Red Headed Stepchild
(The Barrett family memoir of Navy Life)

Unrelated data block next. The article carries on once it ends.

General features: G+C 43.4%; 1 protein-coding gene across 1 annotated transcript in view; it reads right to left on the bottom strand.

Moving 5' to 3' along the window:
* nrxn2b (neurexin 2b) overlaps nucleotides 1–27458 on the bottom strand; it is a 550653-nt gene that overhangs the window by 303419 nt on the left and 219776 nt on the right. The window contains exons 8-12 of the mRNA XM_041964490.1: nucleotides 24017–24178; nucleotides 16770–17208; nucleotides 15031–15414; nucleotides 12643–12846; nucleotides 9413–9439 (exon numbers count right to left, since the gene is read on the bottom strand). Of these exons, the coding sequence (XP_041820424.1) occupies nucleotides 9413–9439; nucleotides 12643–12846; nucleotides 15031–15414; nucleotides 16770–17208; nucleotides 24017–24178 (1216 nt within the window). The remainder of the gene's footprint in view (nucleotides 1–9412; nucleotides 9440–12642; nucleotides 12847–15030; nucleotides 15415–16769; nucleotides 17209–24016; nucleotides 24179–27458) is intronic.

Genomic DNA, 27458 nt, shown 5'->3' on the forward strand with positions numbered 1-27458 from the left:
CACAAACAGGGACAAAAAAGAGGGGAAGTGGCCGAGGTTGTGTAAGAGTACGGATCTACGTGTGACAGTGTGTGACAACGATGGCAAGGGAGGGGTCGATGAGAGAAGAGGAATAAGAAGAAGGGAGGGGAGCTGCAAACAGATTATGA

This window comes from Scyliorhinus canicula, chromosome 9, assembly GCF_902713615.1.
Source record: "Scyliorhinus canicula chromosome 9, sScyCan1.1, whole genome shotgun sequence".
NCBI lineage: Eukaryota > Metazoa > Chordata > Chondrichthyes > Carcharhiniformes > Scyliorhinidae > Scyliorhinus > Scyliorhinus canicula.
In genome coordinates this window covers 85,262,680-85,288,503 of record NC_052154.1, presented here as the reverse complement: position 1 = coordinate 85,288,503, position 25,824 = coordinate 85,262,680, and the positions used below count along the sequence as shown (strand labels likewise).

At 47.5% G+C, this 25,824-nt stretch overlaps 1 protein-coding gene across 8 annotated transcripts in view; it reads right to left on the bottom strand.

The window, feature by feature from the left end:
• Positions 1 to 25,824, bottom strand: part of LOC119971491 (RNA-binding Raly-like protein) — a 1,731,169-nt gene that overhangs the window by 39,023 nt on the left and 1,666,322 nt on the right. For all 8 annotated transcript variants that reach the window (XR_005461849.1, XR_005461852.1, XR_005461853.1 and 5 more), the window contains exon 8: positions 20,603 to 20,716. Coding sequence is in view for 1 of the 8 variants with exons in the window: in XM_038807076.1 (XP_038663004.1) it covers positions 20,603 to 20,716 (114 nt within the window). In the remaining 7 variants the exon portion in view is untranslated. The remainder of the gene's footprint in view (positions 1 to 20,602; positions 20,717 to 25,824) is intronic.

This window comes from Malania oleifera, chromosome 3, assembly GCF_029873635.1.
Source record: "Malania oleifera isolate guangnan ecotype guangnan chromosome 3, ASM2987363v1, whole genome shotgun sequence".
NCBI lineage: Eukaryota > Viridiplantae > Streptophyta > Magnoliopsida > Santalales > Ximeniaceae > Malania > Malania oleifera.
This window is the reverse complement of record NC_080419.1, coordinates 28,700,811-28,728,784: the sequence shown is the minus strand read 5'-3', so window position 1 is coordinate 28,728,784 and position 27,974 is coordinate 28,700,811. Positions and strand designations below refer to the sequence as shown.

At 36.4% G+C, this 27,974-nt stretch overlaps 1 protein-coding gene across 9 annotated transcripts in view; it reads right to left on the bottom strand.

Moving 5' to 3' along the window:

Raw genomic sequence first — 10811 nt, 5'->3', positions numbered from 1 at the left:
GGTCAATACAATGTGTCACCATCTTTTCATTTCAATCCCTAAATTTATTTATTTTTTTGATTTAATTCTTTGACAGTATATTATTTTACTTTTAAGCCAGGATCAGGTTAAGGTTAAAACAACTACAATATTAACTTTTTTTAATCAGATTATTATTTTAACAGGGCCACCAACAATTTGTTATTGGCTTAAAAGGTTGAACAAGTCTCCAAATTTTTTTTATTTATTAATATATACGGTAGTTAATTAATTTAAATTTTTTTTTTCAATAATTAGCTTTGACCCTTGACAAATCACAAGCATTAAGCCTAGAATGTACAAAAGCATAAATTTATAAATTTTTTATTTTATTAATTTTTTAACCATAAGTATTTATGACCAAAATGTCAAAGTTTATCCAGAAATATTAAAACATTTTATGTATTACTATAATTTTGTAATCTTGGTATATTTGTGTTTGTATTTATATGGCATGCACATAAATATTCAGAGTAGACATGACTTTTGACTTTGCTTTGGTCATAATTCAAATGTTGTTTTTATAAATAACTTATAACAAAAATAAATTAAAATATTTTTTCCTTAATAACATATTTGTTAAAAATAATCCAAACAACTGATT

by Sophie Ruth Meranski with photos

 

100-1459 Chris Hinchen September 1999 Forks high